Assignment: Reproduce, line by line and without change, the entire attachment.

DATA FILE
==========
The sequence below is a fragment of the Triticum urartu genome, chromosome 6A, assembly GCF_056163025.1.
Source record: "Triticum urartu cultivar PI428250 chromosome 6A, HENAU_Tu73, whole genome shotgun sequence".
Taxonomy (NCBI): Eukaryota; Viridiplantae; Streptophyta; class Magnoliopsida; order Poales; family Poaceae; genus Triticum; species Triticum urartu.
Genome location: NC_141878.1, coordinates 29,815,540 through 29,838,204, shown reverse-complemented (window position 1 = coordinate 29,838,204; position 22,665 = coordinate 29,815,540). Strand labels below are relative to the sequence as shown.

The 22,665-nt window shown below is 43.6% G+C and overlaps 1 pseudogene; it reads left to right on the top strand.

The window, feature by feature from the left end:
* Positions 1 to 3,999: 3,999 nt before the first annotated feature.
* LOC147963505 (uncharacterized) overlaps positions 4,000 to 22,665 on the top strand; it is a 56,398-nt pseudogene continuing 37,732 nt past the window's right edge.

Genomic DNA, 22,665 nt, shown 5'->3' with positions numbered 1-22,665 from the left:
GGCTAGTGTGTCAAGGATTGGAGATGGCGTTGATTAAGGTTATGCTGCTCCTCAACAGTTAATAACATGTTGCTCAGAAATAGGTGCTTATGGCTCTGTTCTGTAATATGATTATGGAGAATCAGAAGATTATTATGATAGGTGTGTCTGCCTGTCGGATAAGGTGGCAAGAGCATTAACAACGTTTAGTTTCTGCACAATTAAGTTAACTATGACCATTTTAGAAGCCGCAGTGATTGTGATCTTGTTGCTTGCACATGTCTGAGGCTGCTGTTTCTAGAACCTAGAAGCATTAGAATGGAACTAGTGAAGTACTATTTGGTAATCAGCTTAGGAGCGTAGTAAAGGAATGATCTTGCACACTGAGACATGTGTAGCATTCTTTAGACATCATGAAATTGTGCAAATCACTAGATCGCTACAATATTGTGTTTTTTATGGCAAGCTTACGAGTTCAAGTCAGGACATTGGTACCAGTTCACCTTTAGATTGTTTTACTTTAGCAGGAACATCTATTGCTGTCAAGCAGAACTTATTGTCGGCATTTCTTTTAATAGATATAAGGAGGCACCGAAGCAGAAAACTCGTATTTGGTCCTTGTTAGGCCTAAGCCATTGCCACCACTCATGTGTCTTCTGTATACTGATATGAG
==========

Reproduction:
The sequence below is a fragment of the Triticum urartu genome, chromosome 6A, assembly GCF_056163025.1.
Source record: "Triticum urartu cultivar PI428250 chromosome 6A, HENAU_Tu73, whole genome shotgun sequence".
Taxonomy (NCBI): Eukaryota; Viridiplantae; Streptophyta; class Magnoliopsida; order Poales; family Poaceae; genus Triticum; species Triticum urartu.
Genome location: NC_141878.1, coordinates 29,815,540 through 29,838,204, shown reverse-complemented (window position 1 = coordinate 29,838,204; position 22,665 = coordinate 29,815,540). Strand labels below are relative to the sequence as shown.

The 22,665-nt window shown below is 43.6% G+C and overlaps 1 pseudogene; it reads left to right on the top strand.

The window, feature by feature from the left end:
* Positions 1 to 3,999: 3,999 nt before the first annotated feature.
* LOC147963505 (uncharacterized) overlaps positions 4,000 to 22,665 on the top strand; it is a 56,398-nt pseudogene continuing 37,732 nt past the window's right edge.

Genomic DNA, 22,665 nt, shown 5'->3' with positions numbered 1-22,665 from the left:
GGCTAGTGTGTCAAGGATTGGAGATGGCGTTGATTAAGGTTATGCTGCTCCTCAACAGTTAATAACATGTTGCTCAGAAATAGGTGCTTATGGCTCTGTTCTGTAATATGATTATGGAGAATCAGAAGATTATTATGATAGGTGTGTCTGCCTGTCGGATAAGGTGGCAAGAGCATTAACAACGTTTAGTTTCTGCACAATTAAGTTAACTATGACCATTTTAGAAGCCGCAGTGATTGTGATCTTGTTGCTTGCACATGTCTGAGGCTGCTGTTTCTAGAACCTAGAAGCATTAGAATGGAACTAGTGAAGTACTATTTGGTAATCAGCTTAGGAGCGTAGTAAAGGAATGATCTTGCACACTGAGACATGTGTAGCATTCTTTAGACATCATGAAATTGTGCAAATCACTAGATCGCTACAATATTGTGTTTTTTATGGCAAGCTTACGAGTTCAAGTCAGGACATTGGTACCAGTTCACCTTTAGATTGTTTTACTTTAGCAGGAACATCTATTGCTGTCAAGCAGAACTTATTGTCGGCATTTCTTTTAATAGATATAAGGAGGCACCGAAGCAGAAAACTCGTATTTGGTCCTTGTTAGGCCTAAGCCATTGCCACCACTCATGTGTCTTCTGTATACTGATATGAG